Markets in the United States last week cheered the news that the economy grew at an annual rate of 2.5 percent in the third quarter. That was the best pace in a year, and was hailed as evidence that the U.S. economy was unlikely to slip back into recession.
While the gain was insufficient to contribute to job creation, it was a decidedly welcome improvement over the previous two anemic reports.
However, a deeper look into the makeup of the report highlights a disquieting trend.
Much of the gain came from households dipping into their piggy banks to finance consumption spending. Real disposable personal income declined 1.7 percent, while consumption spending rose 2.4 percent, perpetuating a notable reduction in savings over the past several months that has some economists rightly concerned.
Americans already save too little and spend too much. This trend briefly showed signs of a modest reversal
during the recession, but is now sliding back in the wrong direction. September data revealed that we saved just 3.6 percent of disposable income. By contrast, Germans typically sock away 10 percent, while the French routinely save 15 percent of their income.
Between 1960 and 1985, the average savings rate in the U.S. held relatively steady at 8 percent. Then began a persistent decline over the next 20 years until by 2005, Americans were barely putting aside 2 percent of their incomes. This erosion of thrift was particularly problematic since the baby boom generation was careening toward retirement and should have been stashing cash and forgoing consumption.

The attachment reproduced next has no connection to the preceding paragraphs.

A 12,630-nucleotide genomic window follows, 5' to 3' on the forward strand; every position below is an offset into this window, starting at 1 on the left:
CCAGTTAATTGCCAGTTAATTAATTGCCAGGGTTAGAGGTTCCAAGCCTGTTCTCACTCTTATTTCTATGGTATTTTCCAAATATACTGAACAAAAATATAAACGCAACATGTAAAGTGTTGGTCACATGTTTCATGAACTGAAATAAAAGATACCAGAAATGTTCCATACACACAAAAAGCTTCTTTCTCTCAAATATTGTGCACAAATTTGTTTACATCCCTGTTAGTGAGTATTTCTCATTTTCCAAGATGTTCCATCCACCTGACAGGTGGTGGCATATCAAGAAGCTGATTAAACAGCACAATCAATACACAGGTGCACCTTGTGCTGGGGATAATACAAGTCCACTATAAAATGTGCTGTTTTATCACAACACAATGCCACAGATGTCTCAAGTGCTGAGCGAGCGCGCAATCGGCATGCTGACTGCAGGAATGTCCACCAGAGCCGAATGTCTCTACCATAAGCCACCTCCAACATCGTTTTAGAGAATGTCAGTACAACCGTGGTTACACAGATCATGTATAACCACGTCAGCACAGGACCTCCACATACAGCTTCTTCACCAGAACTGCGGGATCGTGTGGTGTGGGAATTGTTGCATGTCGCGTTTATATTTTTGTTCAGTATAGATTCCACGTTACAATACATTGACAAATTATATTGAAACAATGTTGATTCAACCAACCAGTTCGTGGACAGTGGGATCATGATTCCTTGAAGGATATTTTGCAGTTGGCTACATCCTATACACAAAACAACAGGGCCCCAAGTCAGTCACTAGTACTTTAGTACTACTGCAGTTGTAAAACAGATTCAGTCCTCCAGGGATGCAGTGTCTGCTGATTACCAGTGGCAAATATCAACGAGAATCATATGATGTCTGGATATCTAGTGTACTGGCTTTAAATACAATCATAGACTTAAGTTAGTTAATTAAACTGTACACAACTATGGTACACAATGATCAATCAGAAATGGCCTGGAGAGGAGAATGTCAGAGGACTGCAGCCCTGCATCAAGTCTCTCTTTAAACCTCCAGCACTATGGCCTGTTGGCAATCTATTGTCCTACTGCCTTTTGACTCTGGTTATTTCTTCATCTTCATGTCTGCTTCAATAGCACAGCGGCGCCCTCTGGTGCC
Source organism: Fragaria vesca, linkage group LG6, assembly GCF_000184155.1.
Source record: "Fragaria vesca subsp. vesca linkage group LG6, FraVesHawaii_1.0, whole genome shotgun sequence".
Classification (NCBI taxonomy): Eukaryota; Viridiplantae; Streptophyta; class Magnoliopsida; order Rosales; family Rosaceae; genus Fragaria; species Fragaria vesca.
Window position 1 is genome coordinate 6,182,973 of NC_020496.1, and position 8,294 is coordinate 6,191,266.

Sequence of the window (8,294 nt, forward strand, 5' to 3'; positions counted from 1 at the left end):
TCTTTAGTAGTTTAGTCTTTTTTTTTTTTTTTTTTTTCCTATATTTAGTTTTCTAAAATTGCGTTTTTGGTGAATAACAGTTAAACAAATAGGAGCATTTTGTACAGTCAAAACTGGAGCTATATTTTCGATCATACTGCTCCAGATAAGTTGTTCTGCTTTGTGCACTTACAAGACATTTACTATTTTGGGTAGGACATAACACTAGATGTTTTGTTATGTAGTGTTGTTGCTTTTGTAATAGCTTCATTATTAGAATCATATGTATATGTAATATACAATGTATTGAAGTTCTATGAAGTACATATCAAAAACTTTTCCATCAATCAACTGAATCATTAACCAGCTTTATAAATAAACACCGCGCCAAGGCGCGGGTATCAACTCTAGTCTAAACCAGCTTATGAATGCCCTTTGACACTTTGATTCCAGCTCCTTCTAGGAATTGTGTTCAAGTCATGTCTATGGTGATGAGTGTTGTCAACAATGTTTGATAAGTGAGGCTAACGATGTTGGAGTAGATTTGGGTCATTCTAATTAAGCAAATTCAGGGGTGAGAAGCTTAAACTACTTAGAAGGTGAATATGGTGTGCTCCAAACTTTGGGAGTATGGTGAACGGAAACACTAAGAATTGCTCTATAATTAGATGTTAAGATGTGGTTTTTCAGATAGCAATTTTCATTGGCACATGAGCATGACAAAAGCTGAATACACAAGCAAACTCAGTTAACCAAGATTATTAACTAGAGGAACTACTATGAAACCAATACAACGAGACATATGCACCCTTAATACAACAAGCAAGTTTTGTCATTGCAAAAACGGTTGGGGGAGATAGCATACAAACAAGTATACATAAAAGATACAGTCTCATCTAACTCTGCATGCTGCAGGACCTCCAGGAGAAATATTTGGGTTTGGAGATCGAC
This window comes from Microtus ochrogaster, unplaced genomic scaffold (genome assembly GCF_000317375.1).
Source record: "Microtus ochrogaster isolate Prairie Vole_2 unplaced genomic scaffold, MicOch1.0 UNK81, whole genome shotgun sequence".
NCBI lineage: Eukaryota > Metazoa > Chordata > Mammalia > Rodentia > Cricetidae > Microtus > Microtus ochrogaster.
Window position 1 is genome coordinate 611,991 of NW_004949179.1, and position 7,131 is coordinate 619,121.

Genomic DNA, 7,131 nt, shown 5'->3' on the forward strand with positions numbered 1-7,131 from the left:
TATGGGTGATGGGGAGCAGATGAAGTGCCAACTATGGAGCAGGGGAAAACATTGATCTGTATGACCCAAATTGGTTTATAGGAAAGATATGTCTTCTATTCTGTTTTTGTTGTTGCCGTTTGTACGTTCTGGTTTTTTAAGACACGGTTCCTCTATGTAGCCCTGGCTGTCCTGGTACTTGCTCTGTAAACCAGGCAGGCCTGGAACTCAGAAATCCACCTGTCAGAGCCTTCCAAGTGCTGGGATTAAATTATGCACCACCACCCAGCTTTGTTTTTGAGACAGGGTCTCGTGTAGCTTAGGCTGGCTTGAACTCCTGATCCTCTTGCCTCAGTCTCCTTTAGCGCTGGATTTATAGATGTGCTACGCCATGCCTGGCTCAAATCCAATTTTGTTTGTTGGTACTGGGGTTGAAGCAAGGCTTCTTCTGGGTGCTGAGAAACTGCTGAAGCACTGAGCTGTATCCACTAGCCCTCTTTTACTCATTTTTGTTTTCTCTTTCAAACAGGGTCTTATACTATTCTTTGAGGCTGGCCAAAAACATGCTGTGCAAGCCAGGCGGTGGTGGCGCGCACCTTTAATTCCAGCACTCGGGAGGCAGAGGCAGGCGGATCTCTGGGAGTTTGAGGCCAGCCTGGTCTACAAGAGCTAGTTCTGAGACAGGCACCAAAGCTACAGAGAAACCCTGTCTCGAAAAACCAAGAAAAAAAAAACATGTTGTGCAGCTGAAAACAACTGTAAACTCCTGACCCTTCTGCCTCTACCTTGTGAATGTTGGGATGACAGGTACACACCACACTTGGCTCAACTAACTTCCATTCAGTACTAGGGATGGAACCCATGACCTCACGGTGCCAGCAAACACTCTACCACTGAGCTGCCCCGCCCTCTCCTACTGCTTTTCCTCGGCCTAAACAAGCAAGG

This dearth of savings, combined with a doubling of household debt, fueled a relentless expansion of consumption spending as a percent of the nation's overall economy.
By the onset of the recession in 2007, 71 percent of U.S. output was accounted for by consumption. By contrast, it comprises less than 40 percent of Chinese economy.
With the onset of the financial crisis, household savings briefly increased, averaging about 6 percent throughout the recession. However, the rate has resumed its decline since 2009 and it continues to trend in the wrong direction. And there are signs that some of the lessons of the pre-meltdown spend-a-thon are being forgotten.
Over three-fourths of the increase in durable goods expenditures by households last month was for so-called "recreational goods": RVs, ATVs, motorcycles and personal watercraft. Let's hope the Jet Ski holds it resale value.
The status quo is unsustainable; the question is whether the necessary adjustments are made purposefully or are imposed by the implacable forces of the market.
Efforts to inject short-term stimulus aimed at pumping up spending merely serve to forestall and exacerbate the inevitable reckoning. American households need to improve their balance sheets, and there is no painless substitute for reducing consumption, paying down debt, and increasing savings.
Current tax policy that serves to amerce saving and investment should be reformed, while individual households must alter their consumption patterns to consume less and save more. The unpalatable alternative is a permanent reduction in the standard of living for the next generation.
Christopher A. Hopkins CFA is a vice president at Barnett & Co.